Photo courtesy of Graham Warman
Every year when I’m applying for funding, apart from supplying screeds as to why PitWR needs money, I need to provide letters of support or recommendation. Last year I called on Emma hoping she’d be happy to provide a convincing sentence or two. But she wrote so much more – her letter was a stunning tribute to the benefits of PitWR. I’m certain our positive funding outcome was swayed greatly by Emma’s comments. PitWR’s ongoing viability owes a huge amount to all the poets who support PitWR by donating their poems and encouraging words.
And now over to Emma
Emma Neale is the author of four collections of poetry and five novels, the most recent of which, Fosterling (Random House, 2010) was shortlisted for the Sir Julius Vogel Award for Science Fiction and Fantasy. Her latest book of poems, The Truth Garden (Otago University Press, 2012) won the Kathleen Grattan Award for 2011. She was the 2012 Robert Burns Fellow at the University of Otago; usually she works as a freelance editor, proofreader, and this year she is again coordinating the creative writing paper in poetry at the University of Otago.
I have a story about an early poem of mine called ‘Jane Coleridge’. The poem mixes up, thoroughly anachronistically, Jane Eyre and the story of Coleridge’s famous distraction from writing ‘Kubla Khan’. It imagines a woman character in the position of Samuel Taylor Coleridge, who claimed his poem was interrupted by a visit from a person on business from Porlock (a village near Exmoor in the south west of England). Coleridge claimed the vision of the full poem had come to him in a dream; he woke, began writing it down excitedly, but was interrupted by a knock at the door. (One version of who Porlock was is that he was a man wanting a horse so he could help at a local emergency.) After dealing with the visitor for an hour or so, Coleridge was left with just a scattering of lines out of the 200-300 in which “all the images rose up before him as things […] without any sensation or consciousness of effort”. Some scholars and later poets (such as the darkly comic poet Stevie Smith) suggest that Porlock is a convenient fiction for loss of inspiration: nevertheless, all the textual matter surrounding the poem has intriguing, still relevant, things to say about creative flow and managing distraction. (Such as – and I hope my poem embodies this – using these very distractions as material!)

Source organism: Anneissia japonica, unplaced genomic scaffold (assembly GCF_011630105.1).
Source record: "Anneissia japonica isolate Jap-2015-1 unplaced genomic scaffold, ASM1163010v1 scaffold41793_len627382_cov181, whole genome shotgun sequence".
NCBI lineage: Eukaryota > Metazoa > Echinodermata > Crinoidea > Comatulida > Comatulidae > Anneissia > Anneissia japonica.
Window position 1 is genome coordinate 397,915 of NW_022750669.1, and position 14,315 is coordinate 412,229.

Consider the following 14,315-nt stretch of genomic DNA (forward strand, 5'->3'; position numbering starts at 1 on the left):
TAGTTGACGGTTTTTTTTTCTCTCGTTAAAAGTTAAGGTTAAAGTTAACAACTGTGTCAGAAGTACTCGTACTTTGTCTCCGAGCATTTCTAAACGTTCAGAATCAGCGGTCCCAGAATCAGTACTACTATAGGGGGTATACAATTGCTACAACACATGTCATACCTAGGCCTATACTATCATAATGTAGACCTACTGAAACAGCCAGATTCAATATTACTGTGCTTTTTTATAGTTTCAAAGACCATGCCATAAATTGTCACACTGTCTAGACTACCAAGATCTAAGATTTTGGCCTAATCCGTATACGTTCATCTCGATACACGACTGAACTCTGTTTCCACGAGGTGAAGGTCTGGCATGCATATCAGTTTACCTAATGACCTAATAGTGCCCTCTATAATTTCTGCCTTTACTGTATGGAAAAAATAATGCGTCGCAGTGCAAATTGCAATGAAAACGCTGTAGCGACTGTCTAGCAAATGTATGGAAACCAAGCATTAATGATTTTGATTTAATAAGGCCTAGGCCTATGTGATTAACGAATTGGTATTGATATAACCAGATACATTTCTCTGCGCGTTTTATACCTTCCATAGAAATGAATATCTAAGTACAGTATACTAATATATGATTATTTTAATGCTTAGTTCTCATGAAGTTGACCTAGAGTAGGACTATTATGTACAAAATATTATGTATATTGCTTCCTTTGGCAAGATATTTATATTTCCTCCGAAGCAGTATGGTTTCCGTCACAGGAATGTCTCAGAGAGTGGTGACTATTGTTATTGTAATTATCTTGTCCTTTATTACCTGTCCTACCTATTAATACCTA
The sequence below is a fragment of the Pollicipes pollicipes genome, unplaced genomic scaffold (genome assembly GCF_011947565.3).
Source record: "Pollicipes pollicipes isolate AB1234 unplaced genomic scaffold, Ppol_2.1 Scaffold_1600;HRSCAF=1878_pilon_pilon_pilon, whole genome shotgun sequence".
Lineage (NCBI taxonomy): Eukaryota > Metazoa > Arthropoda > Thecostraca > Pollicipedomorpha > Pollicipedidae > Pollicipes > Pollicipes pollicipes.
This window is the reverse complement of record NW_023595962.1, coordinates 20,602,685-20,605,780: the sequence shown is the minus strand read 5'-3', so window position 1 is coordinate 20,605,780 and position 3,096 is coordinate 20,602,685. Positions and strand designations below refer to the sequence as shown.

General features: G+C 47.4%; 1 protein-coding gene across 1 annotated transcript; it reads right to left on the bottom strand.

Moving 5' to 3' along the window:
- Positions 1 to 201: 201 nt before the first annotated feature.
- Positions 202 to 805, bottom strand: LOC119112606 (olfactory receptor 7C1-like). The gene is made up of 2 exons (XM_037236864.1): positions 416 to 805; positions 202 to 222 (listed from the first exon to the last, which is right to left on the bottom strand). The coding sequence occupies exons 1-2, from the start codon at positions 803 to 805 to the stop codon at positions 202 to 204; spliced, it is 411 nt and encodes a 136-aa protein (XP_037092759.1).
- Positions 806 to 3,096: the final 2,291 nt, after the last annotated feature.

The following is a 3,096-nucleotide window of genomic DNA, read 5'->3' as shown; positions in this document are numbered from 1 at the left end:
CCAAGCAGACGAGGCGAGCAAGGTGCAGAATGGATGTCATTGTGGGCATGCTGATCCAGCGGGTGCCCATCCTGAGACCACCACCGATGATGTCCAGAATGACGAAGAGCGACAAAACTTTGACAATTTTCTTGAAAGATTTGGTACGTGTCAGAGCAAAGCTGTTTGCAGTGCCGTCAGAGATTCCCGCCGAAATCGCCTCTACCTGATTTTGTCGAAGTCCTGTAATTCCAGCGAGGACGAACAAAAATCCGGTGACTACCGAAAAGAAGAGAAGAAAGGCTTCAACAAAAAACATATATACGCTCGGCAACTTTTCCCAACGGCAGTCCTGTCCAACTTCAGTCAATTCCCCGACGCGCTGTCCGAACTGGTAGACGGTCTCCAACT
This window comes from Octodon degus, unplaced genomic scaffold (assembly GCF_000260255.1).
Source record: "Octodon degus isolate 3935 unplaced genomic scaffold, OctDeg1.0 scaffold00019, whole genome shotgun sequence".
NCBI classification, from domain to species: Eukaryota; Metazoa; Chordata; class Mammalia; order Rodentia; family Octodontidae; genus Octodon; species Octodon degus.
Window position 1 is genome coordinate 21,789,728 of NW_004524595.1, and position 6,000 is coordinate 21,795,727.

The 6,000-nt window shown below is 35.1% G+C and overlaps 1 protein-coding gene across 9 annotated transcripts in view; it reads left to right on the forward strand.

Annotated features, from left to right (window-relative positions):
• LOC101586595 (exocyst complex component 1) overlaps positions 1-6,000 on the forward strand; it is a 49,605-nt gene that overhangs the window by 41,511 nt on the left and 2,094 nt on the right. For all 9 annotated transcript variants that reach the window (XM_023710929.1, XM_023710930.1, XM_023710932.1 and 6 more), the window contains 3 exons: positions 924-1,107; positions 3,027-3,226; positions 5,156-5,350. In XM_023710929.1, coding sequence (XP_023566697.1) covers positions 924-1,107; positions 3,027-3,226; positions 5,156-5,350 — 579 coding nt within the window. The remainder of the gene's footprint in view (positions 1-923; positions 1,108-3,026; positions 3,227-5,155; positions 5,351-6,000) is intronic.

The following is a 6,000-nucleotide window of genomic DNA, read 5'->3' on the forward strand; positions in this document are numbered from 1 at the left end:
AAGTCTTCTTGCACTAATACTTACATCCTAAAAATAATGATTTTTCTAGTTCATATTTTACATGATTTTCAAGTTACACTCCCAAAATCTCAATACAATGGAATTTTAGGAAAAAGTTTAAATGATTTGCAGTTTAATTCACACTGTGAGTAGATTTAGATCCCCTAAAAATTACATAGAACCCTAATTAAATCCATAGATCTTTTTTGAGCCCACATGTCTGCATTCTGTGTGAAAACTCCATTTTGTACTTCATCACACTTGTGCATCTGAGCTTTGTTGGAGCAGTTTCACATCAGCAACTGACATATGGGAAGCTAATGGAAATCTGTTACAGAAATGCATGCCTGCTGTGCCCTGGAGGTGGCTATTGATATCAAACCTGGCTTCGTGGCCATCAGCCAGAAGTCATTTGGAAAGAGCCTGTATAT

So. Anyway. At this stage in my own writing career, I was trying to learn the self-discipline a writer needs; writing at night after work, or in the weekends. I was also learning how to live in an intimate relationship, and how to manage long separations (caused by professional and other commitments): so I was often tipping on a fulcrum between necessary solitude and imposed solitude; necessary companionship and unsought intrusions.
The first time I ever read the poem in public, at a conference on New Zealand literature and culture in London, I found myself involuntarily ‘acting out’ the ellipsis in the final stanza – dramatising the surprise of noticing the speaker’s husband arrive at the back of the audience. It was unexpectedly convincing: a large portion of the audience swivelled around in their seats to look over their shoulders and see who this bloke was. Which was good and bad. It obviously meant I’d put plenty of persuasion in my tone; but it also meant I kind of acted as my own unwanted interruption. I was a little unseated by them all turning around; and of course, while the audience was craning their necks to see who the Person from Porlock was, they potentially missed the final beats in the poem. Afterwards, a colleague asked me to introduce them to my husband; he wasn’t actually there. Which was kind of appropriate, because of course both the speaker of the poem, and the husband in the poem, are, and are not, me and my partner. Another acquaintance who was at the reading, whom I met again at a party several weeks later, said I was so often at social functions alone — because my husband was either working or on ski expeditions —that they thought ‘this mystery guy’ was in fact a convenient fiction I’d invented as a self-defence against unwanted suitors.
My husband still often interrupts me when I’m at my desk by announcing, “Porlock!” So far he has never asked for a fresh horse.
Dear Reader, I married him,
that Person from Porlock.
The fact was, it seemed practical.
He would break into my study
like a line from a melody
bringing in sudden air
that disrupted my papers —
everything stayed in drafts.
The comings and goings were what got to me —
not knowing when he’d enter next,
unscrolling his elaborate maps
to take my hand and make it trace
the surface of all his journeys —
a cartographer’s apprentice
caressing the complexities
of contours, couloirs, main arteries —
such touch led to other eventualities.
Marriage is never an answer.
Yet … here he is — salt on his kiss,
stepping in from the dusk outside,
its black lights flooding each iris.
And the whistle of wind he lets in —
listen — there’s a kind of lyric in it.
Sleeve-notes, Godwit, 1999